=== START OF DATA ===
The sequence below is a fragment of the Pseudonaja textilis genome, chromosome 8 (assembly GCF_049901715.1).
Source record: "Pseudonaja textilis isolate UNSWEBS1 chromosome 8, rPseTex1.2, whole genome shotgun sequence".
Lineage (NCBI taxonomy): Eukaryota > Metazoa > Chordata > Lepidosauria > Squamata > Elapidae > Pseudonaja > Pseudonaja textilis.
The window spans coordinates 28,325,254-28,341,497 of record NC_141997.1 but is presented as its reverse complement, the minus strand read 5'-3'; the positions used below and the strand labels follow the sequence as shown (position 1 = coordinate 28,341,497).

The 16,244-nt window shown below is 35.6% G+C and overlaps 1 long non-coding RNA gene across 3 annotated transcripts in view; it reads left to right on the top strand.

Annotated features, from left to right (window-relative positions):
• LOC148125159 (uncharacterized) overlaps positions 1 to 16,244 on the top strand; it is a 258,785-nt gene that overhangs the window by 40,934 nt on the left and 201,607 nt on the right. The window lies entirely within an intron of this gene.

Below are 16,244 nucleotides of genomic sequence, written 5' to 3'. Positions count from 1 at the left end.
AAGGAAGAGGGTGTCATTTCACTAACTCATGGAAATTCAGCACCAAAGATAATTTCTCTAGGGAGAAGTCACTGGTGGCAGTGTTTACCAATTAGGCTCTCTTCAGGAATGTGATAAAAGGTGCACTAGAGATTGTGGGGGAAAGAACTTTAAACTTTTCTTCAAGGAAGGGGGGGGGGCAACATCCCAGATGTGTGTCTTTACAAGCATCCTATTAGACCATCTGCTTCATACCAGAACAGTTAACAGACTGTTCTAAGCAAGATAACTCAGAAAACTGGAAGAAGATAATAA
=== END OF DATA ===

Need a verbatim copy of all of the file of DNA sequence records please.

The sequence below is a fragment of the Pseudonaja textilis genome, chromosome 8 (assembly GCF_049901715.1).
Source record: "Pseudonaja textilis isolate UNSWEBS1 chromosome 8, rPseTex1.2, whole genome shotgun sequence".
Lineage (NCBI taxonomy): Eukaryota > Metazoa > Chordata > Lepidosauria > Squamata > Elapidae > Pseudonaja > Pseudonaja textilis.
The window spans coordinates 28,325,254-28,341,497 of record NC_141997.1 but is presented as its reverse complement, the minus strand read 5'-3'; the positions used below and the strand labels follow the sequence as shown (position 1 = coordinate 28,341,497).

The 16,244-nt window shown below is 35.6% G+C and overlaps 1 long non-coding RNA gene across 3 annotated transcripts in view; it reads left to right on the top strand.

Annotated features, from left to right (window-relative positions):
• LOC148125159 (uncharacterized) overlaps positions 1 to 16,244 on the top strand; it is a 258,785-nt gene that overhangs the window by 40,934 nt on the left and 201,607 nt on the right. The window lies entirely within an intron of this gene.

Below are 16,244 nucleotides of genomic sequence, written 5' to 3'. Positions count from 1 at the left end.
AAGGAAGAGGGTGTCATTTCACTAACTCATGGAAATTCAGCACCAAAGATAATTTCTCTAGGGAGAAGTCACTGGTGGCAGTGTTTACCAATTAGGCTCTCTTCAGGAATGTGATAAAAGGTGCACTAGAGATTGTGGGGGAAAGAACTTTAAACTTTTCTTCAAGGAAGGGGGGGGGGCAACATCCCAGATGTGTGTCTTTACAAGCATCCTATTAGACCATCTGCTTCATACCAGAACAGTTAACAGACTGTTCTAAGCAAGATAACTCAGAAAACTGGAAGAAGATAATAA